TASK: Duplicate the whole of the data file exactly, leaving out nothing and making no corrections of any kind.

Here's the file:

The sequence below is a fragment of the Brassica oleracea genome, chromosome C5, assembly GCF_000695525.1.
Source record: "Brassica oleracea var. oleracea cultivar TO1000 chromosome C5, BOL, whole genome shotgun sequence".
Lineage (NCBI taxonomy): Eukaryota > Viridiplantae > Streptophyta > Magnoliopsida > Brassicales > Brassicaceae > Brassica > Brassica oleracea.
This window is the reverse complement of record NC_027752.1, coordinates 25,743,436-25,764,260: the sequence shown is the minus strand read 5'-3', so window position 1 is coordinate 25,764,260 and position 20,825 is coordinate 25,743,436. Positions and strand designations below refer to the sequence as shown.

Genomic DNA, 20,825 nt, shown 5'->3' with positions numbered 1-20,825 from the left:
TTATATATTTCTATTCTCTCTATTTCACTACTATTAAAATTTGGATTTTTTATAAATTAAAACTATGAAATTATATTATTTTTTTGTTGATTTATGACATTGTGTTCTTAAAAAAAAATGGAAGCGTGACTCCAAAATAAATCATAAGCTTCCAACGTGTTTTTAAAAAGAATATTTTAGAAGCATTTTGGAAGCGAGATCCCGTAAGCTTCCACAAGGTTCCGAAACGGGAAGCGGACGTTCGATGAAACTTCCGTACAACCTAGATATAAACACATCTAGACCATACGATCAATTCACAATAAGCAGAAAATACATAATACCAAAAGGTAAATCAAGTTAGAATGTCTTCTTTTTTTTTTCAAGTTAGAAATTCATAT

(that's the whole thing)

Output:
The sequence below is a fragment of the Brassica oleracea genome, chromosome C5, assembly GCF_000695525.1.
Source record: "Brassica oleracea var. oleracea cultivar TO1000 chromosome C5, BOL, whole genome shotgun sequence".
Lineage (NCBI taxonomy): Eukaryota > Viridiplantae > Streptophyta > Magnoliopsida > Brassicales > Brassicaceae > Brassica > Brassica oleracea.
This window is the reverse complement of record NC_027752.1, coordinates 25,743,436-25,764,260: the sequence shown is the minus strand read 5'-3', so window position 1 is coordinate 25,764,260 and position 20,825 is coordinate 25,743,436. Positions and strand designations below refer to the sequence as shown.

Genomic DNA, 20,825 nt, shown 5'->3' with positions numbered 1-20,825 from the left:
TTATATATTTCTATTCTCTCTATTTCACTACTATTAAAATTTGGATTTTTTATAAATTAAAACTATGAAATTATATTATTTTTTTGTTGATTTATGACATTGTGTTCTTAAAAAAAAATGGAAGCGTGACTCCAAAATAAATCATAAGCTTCCAACGTGTTTTTAAAAAGAATATTTTAGAAGCATTTTGGAAGCGAGATCCCGTAAGCTTCCACAAGGTTCCGAAACGGGAAGCGGACGTTCGATGAAACTTCCGTACAACCTAGATATAAACACATCTAGACCATACGATCAATTCACAATAAGCAGAAAATACATAATACCAAAAGGTAAATCAAGTTAGAATGTCTTCTTTTTTTTTTCAAGTTAGAAATTCATAT